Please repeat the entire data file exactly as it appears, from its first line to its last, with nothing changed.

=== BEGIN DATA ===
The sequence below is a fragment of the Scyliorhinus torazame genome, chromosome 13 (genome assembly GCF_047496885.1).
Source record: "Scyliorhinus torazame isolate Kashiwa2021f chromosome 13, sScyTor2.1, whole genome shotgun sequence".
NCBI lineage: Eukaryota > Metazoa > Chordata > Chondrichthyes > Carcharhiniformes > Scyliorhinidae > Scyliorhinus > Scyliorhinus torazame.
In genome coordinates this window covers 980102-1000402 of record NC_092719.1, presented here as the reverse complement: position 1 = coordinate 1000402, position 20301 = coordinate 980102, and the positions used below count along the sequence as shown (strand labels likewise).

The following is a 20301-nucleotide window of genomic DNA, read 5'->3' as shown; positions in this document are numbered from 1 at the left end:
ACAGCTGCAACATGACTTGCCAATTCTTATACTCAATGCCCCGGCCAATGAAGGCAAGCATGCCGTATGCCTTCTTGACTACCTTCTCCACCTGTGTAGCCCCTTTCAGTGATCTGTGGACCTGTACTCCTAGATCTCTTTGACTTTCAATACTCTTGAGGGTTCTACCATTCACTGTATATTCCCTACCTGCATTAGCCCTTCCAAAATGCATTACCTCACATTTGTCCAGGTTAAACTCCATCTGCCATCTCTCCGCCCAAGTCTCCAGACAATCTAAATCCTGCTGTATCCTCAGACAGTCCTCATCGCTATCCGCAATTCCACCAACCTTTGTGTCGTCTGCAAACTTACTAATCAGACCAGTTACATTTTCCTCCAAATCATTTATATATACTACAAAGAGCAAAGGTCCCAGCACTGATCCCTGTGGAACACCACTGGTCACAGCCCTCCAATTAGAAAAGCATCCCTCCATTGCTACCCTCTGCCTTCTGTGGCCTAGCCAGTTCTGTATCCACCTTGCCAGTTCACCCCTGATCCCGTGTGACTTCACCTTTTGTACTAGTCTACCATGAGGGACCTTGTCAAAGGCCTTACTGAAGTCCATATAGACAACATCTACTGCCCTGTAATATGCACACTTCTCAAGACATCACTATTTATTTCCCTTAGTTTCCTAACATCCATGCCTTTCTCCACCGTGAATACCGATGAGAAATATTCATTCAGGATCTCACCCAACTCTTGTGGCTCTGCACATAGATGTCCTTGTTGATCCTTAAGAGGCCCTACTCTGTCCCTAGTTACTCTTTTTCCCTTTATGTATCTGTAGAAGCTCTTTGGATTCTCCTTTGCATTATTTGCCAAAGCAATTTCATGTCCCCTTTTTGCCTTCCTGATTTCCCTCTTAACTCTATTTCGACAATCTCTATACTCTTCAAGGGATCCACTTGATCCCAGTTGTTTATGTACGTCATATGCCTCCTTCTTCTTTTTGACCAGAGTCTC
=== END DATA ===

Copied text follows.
The sequence below is a fragment of the Scyliorhinus torazame genome, chromosome 13 (genome assembly GCF_047496885.1).
Source record: "Scyliorhinus torazame isolate Kashiwa2021f chromosome 13, sScyTor2.1, whole genome shotgun sequence".
NCBI lineage: Eukaryota > Metazoa > Chordata > Chondrichthyes > Carcharhiniformes > Scyliorhinidae > Scyliorhinus > Scyliorhinus torazame.
In genome coordinates this window covers 980102-1000402 of record NC_092719.1, presented here as the reverse complement: position 1 = coordinate 1000402, position 20301 = coordinate 980102, and the positions used below count along the sequence as shown (strand labels likewise).

The following is a 20301-nucleotide window of genomic DNA, read 5'->3' as shown; positions in this document are numbered from 1 at the left end:
ACAGCTGCAACATGACTTGCCAATTCTTATACTCAATGCCCCGGCCAATGAAGGCAAGCATGCCGTATGCCTTCTTGACTACCTTCTCCACCTGTGTAGCCCCTTTCAGTGATCTGTGGACCTGTACTCCTAGATCTCTTTGACTTTCAATACTCTTGAGGGTTCTACCATTCACTGTATATTCCCTACCTGCATTAGCCCTTCCAAAATGCATTACCTCACATTTGTCCAGGTTAAACTCCATCTGCCATCTCTCCGCCCAAGTCTCCAGACAATCTAAATCCTGCTGTATCCTCAGACAGTCCTCATCGCTATCCGCAATTCCACCAACCTTTGTGTCGTCTGCAAACTTACTAATCAGACCAGTTACATTTTCCTCCAAATCATTTATATATACTACAAAGAGCAAAGGTCCCAGCACTGATCCCTGTGGAACACCACTGGTCACAGCCCTCCAATTAGAAAAGCATCCCTCCATTGCTACCCTCTGCCTTCTGTGGCCTAGCCAGTTCTGTATCCACCTTGCCAGTTCACCCCTGATCCCGTGTGACTTCACCTTTTGTACTAGTCTACCATGAGGGACCTTGTCAAAGGCCTTACTGAAGTCCATATAGACAACATCTACTGCCCTGTAATATGCACACTTCTCAAGACATCACTATTTATTTCCCTTAGTTTCCTAACATCCATGCCTTTCTCCACCGTGAATACCGATGAGAAATATTCATTCAGGATCTCACCCAACTCTTGTGGCTCTGCACATAGATGTCCTTGTTGATCCTTAAGAGGCCCTACTCTGTCCCTAGTTACTCTTTTTCCCTTTATGTATCTGTAGAAGCTCTTTGGATTCTCCTTTGCATTATTTGCCAAAGCAATTTCATGTCCCCTTTTTGCCTTCCTGATTTCCCTCTTAACTCTATTTCGACAATCTCTATACTCTTCAAGGGATCCACTTGATCCCAGTTGTTTATGTACGTCATATGCCTCCTTCTTCTTTTTGACCAGAGTCTC